The University of Southampton


The timing of activities within the academic year is vital. Busy or quiet periods in the university calendar do not necessary coincide with those in schools. Holiday periods are also different (for details see Glossary). If you are already working within a partnership it will be much easier to agree a date that suits both parties. The planning tool (see below) may be helpful in identifying possible mutually convenient sections of the calendar.

If a target school has been identified check availability with them before planning for a particular date. If you want to work with more than one school it may be necessary to set a date and then publicise this to the schools you want to work with. With either approach it is worth considering the following.

Schools will generally need at least 6-10 weeks notice to complete the relevant paperwork, gain management and parental approval, collect permission slips and rearrange the timetable. Some schools agree their calendar a year in advance and teachers may find it difficult to get permission to take pupils out for an event that is not already in the calendar. However, they may have more flexibility in arranging for activities to be held at the school. See the Activities and Structure section for more information about the advantages and disadvantages of various types of activity and venue.

Different times of year are more appropriate depending on the year group you are working with. The impact this has on how willing schools are to engage at particular times of year will vary from school to school. However, exam season (April – June) is generally a busy time for schools and it may be difficult to work with any year group during this time. For further details of key stages (KS) and age groups see the Glossary.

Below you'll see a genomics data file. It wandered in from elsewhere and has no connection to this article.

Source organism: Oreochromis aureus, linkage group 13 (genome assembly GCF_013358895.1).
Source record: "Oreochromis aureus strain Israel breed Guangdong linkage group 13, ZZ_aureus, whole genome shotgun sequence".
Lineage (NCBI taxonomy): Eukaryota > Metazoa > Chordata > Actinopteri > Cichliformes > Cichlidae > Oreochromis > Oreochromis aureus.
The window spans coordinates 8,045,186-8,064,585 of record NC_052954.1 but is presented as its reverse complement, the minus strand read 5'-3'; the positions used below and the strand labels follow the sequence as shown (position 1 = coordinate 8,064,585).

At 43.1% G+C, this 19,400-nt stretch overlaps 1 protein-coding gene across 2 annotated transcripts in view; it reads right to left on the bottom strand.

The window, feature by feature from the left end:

Year 7 Settling in until Christmas.
Year 9 Starting GCSEs in some schools. In others there may be a gap between KS3 and KS4 which schools may welcome help filling.
Year 10 Studying for GCSEs. More time pressure from curriculum.
Year 11 Studying for GCSEs. Exams in the spring/summer. Revision from Christmas onwards.


Unfortunately many universities do not have specifically designated facilities for working with schools. Pressure on available laboratory space or other facilities will be a factor as will the varying workloads of the PhD students and other academics involved.

If you are unable to be flexible on dates or have a specific time period in mind make this clear from the start.


School students measure their grip strength during a day at LifeLab.


The following tool, based on one designed by the University of East Anglia SUPI project, may be helpful in trying to identify mutually suitable blocks of time in the university or school timetable.

Below is an example of some of the pressure points in school and university timetables based on the experience of the Talk to US! project. Appendix 3 includes a blank version of this table for you to fill out with your partner school or academic department to identify the low pressure points for your partnership.



High pressure points are times when there can be little interaction between schools and universities, usually due to the lead-up and start to a new term, revision or assessment.

Medium pressure points are times when there can be some interaction but this will depend on teaching loads and administrative pressures. These periods are possibly more suited to discussions around the practicalities and content of activities rather than the activities themselves.

Low pressure points are good opportunities for interaction e.g. when teaching at the university slows or stops. These times are often the most appropriate for school students to visit the university due to greater availability of facilities.

School/University Holidays can be good times strategic meetings depending on the availability of specific individuals. Understandably, however, some teachers/researchers will wish to protect this time and will therefore not be available.


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